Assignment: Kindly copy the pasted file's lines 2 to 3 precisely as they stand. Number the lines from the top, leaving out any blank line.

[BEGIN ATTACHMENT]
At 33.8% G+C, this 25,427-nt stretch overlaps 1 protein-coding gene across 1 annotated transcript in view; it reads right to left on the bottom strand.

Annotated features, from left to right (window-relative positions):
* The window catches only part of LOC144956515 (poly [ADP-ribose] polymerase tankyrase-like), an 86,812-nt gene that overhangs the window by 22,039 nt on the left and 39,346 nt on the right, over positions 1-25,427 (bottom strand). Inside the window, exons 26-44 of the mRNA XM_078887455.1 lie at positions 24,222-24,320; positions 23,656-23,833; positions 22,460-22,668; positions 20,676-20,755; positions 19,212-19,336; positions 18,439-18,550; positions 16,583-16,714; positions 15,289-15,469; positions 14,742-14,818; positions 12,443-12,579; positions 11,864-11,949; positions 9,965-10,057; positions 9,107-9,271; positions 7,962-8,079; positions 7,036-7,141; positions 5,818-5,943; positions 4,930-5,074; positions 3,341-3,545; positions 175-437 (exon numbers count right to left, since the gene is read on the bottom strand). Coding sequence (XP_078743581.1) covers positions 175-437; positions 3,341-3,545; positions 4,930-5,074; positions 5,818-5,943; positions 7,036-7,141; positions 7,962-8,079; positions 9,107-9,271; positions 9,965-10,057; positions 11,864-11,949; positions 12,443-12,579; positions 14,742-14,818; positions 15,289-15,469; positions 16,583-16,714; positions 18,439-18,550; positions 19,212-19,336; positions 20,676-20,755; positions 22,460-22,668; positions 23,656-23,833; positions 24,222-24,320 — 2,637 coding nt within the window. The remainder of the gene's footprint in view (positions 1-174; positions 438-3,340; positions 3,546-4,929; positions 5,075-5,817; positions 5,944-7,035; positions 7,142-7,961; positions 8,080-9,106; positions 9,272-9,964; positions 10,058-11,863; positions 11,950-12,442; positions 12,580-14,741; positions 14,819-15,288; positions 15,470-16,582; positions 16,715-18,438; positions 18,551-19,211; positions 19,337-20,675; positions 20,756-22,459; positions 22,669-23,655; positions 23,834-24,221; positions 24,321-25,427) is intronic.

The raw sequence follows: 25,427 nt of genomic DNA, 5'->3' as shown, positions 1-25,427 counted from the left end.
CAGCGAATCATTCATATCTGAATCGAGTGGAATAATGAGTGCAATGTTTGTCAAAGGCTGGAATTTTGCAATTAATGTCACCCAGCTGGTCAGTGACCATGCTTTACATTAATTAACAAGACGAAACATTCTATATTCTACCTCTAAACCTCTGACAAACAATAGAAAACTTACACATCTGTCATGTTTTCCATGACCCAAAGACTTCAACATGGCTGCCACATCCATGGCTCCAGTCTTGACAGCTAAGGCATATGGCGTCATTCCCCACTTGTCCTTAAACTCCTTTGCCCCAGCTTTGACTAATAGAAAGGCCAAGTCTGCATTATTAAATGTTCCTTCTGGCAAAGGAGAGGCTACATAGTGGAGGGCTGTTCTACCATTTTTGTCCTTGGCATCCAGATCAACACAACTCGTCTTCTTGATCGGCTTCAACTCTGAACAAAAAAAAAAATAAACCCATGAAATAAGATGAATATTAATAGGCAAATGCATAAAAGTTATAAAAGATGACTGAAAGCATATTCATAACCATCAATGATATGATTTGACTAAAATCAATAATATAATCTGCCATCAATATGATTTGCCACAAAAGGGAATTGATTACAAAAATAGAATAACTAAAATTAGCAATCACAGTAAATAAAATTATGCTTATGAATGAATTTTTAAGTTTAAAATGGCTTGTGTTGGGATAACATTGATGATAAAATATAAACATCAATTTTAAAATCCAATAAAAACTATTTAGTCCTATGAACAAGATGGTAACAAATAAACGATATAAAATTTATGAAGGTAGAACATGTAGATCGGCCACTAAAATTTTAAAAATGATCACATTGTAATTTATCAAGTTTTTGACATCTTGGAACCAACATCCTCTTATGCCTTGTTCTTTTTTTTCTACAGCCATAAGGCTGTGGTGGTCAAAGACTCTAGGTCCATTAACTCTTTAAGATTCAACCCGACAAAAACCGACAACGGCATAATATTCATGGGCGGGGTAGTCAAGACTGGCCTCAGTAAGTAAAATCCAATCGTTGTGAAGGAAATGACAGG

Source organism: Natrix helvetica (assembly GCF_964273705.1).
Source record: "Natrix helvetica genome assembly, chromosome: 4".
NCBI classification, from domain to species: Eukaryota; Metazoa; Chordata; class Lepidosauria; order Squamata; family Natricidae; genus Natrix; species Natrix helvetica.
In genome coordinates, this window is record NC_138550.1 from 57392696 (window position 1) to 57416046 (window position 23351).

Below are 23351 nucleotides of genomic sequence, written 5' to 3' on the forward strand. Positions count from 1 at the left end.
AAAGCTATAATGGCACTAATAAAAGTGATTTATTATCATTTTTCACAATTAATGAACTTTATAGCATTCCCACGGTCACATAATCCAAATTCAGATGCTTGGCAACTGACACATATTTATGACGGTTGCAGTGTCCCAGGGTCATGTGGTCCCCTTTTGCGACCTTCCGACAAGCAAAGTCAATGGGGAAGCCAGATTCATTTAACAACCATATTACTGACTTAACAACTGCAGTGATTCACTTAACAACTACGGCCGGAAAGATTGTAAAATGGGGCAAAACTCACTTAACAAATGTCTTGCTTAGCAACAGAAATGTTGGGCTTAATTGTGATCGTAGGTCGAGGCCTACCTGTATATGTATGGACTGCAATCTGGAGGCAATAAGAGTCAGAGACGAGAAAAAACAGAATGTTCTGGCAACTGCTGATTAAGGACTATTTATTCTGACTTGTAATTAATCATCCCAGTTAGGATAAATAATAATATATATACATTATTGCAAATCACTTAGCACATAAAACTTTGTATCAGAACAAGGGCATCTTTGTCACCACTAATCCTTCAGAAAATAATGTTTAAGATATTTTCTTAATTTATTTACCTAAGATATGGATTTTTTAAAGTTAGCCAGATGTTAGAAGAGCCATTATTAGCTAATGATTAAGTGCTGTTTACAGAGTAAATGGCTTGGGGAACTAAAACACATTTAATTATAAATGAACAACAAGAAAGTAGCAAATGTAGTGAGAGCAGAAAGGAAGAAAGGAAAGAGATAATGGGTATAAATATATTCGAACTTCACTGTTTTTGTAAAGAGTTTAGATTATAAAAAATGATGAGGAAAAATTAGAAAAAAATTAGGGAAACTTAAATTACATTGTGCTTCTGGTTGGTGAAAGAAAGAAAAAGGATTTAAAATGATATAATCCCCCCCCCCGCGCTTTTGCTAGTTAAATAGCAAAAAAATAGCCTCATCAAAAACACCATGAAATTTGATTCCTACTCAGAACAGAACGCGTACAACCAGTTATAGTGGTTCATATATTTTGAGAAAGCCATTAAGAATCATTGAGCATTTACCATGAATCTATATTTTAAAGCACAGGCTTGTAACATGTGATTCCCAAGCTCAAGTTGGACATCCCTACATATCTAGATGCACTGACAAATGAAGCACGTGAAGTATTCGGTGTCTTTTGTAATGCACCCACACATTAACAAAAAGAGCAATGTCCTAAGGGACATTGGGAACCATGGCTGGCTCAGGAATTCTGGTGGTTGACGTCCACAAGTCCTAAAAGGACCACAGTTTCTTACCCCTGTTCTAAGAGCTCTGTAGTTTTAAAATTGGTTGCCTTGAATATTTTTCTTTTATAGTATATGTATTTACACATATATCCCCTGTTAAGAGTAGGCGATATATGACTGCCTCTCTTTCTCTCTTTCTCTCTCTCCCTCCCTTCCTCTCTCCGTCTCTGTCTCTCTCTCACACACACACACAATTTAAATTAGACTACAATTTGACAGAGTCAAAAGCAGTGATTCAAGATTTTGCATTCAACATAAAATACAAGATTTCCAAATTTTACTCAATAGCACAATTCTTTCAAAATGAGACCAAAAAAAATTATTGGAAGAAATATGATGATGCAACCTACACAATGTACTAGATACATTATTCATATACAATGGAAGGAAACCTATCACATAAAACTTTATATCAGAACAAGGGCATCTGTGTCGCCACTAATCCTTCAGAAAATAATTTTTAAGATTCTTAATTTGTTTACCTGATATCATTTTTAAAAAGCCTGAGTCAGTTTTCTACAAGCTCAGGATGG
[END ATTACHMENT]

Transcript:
Annotated features, from left to right (window-relative positions):
* The window catches only part of LOC144956515 (poly [ADP-ribose] polymerase tankyrase-like), an 86,812-nt gene that overhangs the window by 22,039 nt on the left and 39,346 nt on the right, over positions 1-25,427 (bottom strand). Inside the window, exons 26-44 of the mRNA XM_078887455.1 lie at positions 24,222-24,320; positions 23,656-23,833; positions 22,460-22,668; positions 20,676-20,755; positions 19,212-19,336; positions 18,439-18,550; positions 16,583-16,714; positions 15,289-15,469; positions 14,742-14,818; positions 12,443-12,579; positions 11,864-11,949; positions 9,965-10,057; positions 9,107-9,271; positions 7,962-8,079; positions 7,036-7,141; positions 5,818-5,943; positions 4,930-5,074; positions 3,341-3,545; positions 175-437 (exon numbers count right to left, since the gene is read on the bottom strand). Coding sequence (XP_078743581.1) covers positions 175-437; positions 3,341-3,545; positions 4,930-5,074; positions 5,818-5,943; positions 7,036-7,141; positions 7,962-8,079; positions 9,107-9,271; positions 9,965-10,057; positions 11,864-11,949; positions 12,443-12,579; positions 14,742-14,818; positions 15,289-15,469; positions 16,583-16,714; positions 18,439-18,550; positions 19,212-19,336; positions 20,676-20,755; positions 22,460-22,668; positions 23,656-23,833; positions 24,222-24,320 — 2,637 coding nt within the window. The remainder of the gene's footprint in view (positions 1-174; positions 438-3,340; positions 3,546-4,929; positions 5,075-5,817; positions 5,944-7,035; positions 7,142-7,961; positions 8,080-9,106; positions 9,272-9,964; positions 10,058-11,863; positions 11,950-12,442; positions 12,580-14,741; positions 14,819-15,288; positions 15,470-16,582; positions 16,715-18,438; positions 18,551-19,211; positions 19,337-20,675; positions 20,756-22,459; positions 22,669-23,655; positions 23,834-24,221; positions 24,321-25,427) is intronic.